Whether you’re traveling around the U.S., or just stuck in a rut going to the same home town eateries week after week — The Relevant Man has a few ideas to invigorate your inner culinary adventurist.
First off, fast food franchises have their place and time. I usually try to avoid those places and times in my life. But, it’s hard to beat fast food for a cheap, quick meal. So, it’s bound to “happen” to the best of us. It should NOT be your alternative when you just don't know what you want. There’s better option out there killer. Let’s plant some seeds for thought.
My first preferences are all about “small” and “local.” Checkout the latest foodie reviews online, or in your local publications. There are a lot of small, locally owned, progressive, boutique restaurants popping up all over the nation. They might only have six to twelve tables. And, often they might pop up in neighborhoods that aren’t exactly thriving. But many of them are worth the effort. And, with more and more young, progressive, entrepreneurial chefs opening their own kitchens, a lot of them have online booking options that make it really easy to get a table — even at the last minute.
My hometown, Pittsburgh is lucky to have a thriving boutique restaurant community with gems like Cure in Pittsburgh’s Lawrenceville neighborhood. But I don’t think that trend is unique to the ‘Burgh these days. We’ve found lots of wonderful, small eateries in towns all over the country like I SODI on Christopher Street in Greenwich Village, NYC. In Miami we found NAOE Sushi on Brickell Key Drive, and OLA at Sanctuary down near South Beach.
Celebrity chef owned restaurants are better if the chef is actually in residence at the place. Chef Sarah Grueneberg’s Monte Verde in Chicago is a great example of a place where the chef is on site making a difference every day. Another great example is Chef Michael Chiarello’s Bottega in Napa.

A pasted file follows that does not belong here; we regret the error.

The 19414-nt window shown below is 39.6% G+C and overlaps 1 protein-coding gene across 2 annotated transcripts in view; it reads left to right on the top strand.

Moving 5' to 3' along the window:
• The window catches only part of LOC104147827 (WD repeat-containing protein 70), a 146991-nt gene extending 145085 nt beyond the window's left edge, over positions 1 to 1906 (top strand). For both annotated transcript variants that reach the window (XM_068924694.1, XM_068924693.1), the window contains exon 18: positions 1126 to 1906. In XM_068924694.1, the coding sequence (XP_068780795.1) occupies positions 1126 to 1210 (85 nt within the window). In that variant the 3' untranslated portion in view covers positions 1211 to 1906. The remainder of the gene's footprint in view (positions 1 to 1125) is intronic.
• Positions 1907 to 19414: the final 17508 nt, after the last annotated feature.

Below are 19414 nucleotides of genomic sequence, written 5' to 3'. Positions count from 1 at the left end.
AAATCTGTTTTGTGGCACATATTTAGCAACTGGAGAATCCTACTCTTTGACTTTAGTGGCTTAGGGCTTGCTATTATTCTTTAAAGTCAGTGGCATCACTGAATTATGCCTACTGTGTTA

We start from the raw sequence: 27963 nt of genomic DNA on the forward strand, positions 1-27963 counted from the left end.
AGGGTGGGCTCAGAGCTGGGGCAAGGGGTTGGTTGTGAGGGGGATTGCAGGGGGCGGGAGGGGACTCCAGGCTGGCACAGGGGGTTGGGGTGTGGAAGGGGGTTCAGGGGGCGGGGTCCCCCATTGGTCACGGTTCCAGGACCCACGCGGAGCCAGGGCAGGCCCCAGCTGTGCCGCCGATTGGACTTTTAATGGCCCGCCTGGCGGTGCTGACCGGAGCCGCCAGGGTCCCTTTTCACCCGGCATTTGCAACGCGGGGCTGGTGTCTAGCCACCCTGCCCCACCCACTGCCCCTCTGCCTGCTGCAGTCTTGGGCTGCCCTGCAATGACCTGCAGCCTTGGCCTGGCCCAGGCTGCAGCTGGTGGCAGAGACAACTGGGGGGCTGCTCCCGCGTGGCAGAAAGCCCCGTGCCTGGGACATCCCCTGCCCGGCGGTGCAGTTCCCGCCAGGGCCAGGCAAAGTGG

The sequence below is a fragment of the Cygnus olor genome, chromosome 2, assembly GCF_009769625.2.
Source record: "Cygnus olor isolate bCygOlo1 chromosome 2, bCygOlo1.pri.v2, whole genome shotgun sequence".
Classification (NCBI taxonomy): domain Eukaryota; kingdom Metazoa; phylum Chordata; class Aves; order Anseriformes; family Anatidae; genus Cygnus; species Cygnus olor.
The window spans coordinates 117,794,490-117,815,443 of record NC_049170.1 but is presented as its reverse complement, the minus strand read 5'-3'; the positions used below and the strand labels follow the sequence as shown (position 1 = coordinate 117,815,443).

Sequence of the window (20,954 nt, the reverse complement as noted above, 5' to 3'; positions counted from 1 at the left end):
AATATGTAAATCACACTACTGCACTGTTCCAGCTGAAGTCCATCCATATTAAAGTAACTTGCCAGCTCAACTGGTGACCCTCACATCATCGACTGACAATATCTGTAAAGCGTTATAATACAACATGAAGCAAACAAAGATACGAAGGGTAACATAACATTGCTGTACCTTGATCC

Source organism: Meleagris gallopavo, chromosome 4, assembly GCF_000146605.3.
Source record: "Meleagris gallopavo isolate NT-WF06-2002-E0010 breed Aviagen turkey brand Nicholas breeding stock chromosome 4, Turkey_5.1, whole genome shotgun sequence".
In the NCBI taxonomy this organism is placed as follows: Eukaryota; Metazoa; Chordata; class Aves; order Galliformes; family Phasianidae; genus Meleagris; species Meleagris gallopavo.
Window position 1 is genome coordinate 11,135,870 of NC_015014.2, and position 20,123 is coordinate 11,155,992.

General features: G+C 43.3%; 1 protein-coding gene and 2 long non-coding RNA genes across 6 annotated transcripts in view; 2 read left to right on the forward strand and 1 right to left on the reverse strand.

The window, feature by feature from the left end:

It’s just not the same if a famous chef just slaps their name on the sign and claim that they’re the “executive chef.” Vegas is full of those, and (for the most part) they just aren’t as good.
Diners (or “dinors” as they’re called in some parts) should be small, locally owned, friendly, and simple. The best ones have a few standard lunch specialties' and serve a killer breakfast at any time of the day. They are NOT the large, franchise owned, tourist trap, food churners that I’ve seen in SFCA, DC and NYC. Those are over-priced posers.
High end chain steak houses are pretty much all the same. Ruth’s, Morton’s, Hyde Park, Eddie V’s, Capital Grill — they are very nice, very predictable, and serve very good food. So, if you absolutely can’t find a small local boutique restaurant that tickles your fancy, they’re an easy fallback.
We’ve found a lot fun places across the nation that have become points of destination in their respective cities. Places like my hometown Primanti Bros. in Pittsburgh where they serve the famous strip district sandwiches piled with cole slaw and fries. Or Philly’s own steak and cheese shops like Pat’s King of Steaks. There’s San Diego’s Mariscos Mi Gusto Es food truck that’s pumping out killer fish tacos. In Asheville, NC we were pretty sure we in the wrong place when we literally found ourselves on “the other side of the tracks,” but we were glad we took the adventure because we loved the BBQ at 12 Bones Smokehouse. For fresh lobster, it’d be hard to beat a place like Trenton Bridge Lobster Pound in Bar Harbor, Maine. It was sad that Seattle’s beloved Paseo’s closed because it too was a special destination point and they made a Cuban sandwich that was worth the wait.
For very special ambiance there are places like Marine Room in La Jolla, CA where the ocean view is spectacular and the waves literally lap up to the building. Or, there’s the grand view of the valley from J&G Steakhouse at the Pheonician resort in Phoenix, Arizona.
The whole point here is that dining should be a life’s experience. If you’re just eating for sustenance, you’re missing out on one of the best things in life. So, check out some of these gems, or find your own. there are plenty of great options out there. You just need to find them.